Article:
New Mexico Publications

Financial Exposure: Rating the States on Economic Development Transparency

by Kasia Tarczynska, Christine Wen, and Katie Furtado
Published: April, 2022

An evaluation of 250 major state-level economic development programs across all 50 states and the District of Columbia found that 154 of those programs—or 62%—disclose which companies receive public support, while 96 do not. But almost every state knows how to disclose and does so: 48 states plus the District of Columbia—or 96%—provide some degree of recipient disclosure. The gap reflects how inconsistent states are in reporting on all their major programs.

Press Release

Full Report

Federal Dollars, States’ Recoveries: How Poorly Most States are Disclosing CARES ACT Spending

by Katie Furtado
Published: December, 2021

Most states are failing to provide a full and complete picture of how they have been spending billions of dollars in assistance provided by Congress to help their residents recover from the financial burdens caused by COVID-19 pandemic. In fact, just six states do it well: Alabama, Georgia, Illinois, Massachusetts, Michigan, and Wyoming. Eight states and the District of Columbia fail to disclose any meaningful information online.

These are among the findings from a Good Jobs First review of the online disclosure practices of the 50 states and the District of Columbia, as they have spent a combined $111.8 billion from the Coronavirus Relief Fund (CRF).

Press Release

Full Report

Update (1/4/2022): After this report was published, officials at the Pandemic Response Accountability Committee (PRAC) brought to our attention that the Coronavirus Relief Fund spending data posted at on pandemicoversight.gov is cumulative, despite the columns being labeled for only the latest quarter. We had reached out to PRAC while writing the report to fact-check our findings, which included our observation that only the most recent quarter’s data was publicly showing, but PRAC did not respond.

Early Tax Abatement Disclosures Under GASB 77: Incomplete, Mislabeled -- and Occasionally Spectacular

by Greg LeRoy
Published: June, 2017

As of early June 2017, more than a dozen local governments have issued Comprehensive Annual Financial Reports (CAFRs) reporting for the first time how much revenue they lost to economic development tax break programs. Some are overly narrow, others needlessly difficult to decipher -- and a few provide taxpayers outstanding new information.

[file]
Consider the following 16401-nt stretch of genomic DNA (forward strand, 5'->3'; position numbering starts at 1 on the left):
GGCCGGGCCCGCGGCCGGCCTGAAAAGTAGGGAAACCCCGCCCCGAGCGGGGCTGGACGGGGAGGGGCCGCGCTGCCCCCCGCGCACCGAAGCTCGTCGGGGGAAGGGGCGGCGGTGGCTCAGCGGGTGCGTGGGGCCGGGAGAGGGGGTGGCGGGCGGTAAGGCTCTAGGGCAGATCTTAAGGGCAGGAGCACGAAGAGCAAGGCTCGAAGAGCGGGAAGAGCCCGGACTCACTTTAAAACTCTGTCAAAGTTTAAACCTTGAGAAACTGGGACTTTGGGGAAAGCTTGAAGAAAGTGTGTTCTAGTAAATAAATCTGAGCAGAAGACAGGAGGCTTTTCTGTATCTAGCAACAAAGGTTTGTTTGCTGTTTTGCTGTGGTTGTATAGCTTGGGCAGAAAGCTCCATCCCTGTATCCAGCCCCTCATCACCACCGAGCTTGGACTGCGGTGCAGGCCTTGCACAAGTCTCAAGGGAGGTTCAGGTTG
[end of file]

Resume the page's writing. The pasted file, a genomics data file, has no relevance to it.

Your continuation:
Link to full story

States Featured:
by Greg LeRoy, in Bloomberg BNA
Published: January, 2017

In a landmark breakthrough in public finance, a new government accounting rule will soon start generating massive amounts of new data on ‘‘corporate welfare."

States Featured:

Money Lost to the Cloud: How Data Centers Benefit from State and Local Government Subsidies

by Kasia Tarczynska
Published: October, 2016

This report explores state and local subsidies provided to data centers owned by tech giants. Google, Apple, Microsoft, Facebook and Amazon Web Services have been awarded more than $2 billion. The report identifies 11 data center megadeals with the average cost per job of $1.95 million. It also covers data-center-specific tax exemption programs in 27 states.

Press Release

Full Report

 

by Thomas Cafcas & Greg LeRoy
Published: September, 2016

Using data from dozens of programs and deals in Good Jobs First’s Subsidy Tracker database, we draw sharp comparisons between the costs of workforce development programs versus company-specific “megadeals.” Whereas 31 out of 33 training programs have four-figure costs per job, our current megadeals database shows an average cost to taxpayers of more than $658,000 per job.

Press Release

Full Report

Slicing the Budget Pie for Big Business: How Three States Allocate Economic Development Dollars, Large Companies versus Small

by Kasia Tarczynska and Thomas Cafcas with Greg LeRoy
Published: March, 2016

Amidst a political season thick with pro-small business rhetoric, a new study on what states actually spend to help create private-sector jobs reveals a sharp bias against the “entrepreneurial economy.”

press release

full text

States Featured:

Shortchanging Small Business: How Big Businesses Dominate State Economic Development Incentives

by Greg LeRoy, Carolyn Fryberger, Kasia Tarczynska, Thomas Cafcas, Elizabeth Bird and Philip Mattera
Published: October, 2015

Governors and state legislators routinely praise small businesses for their contributions to economic growth and job creation, but states actually give big businesses the dominant share of their economic development incentive awards.

press release

full report

In Search of A Level Playing Field: What Leaders of Small Business Organizations Think About Economic Development Incentives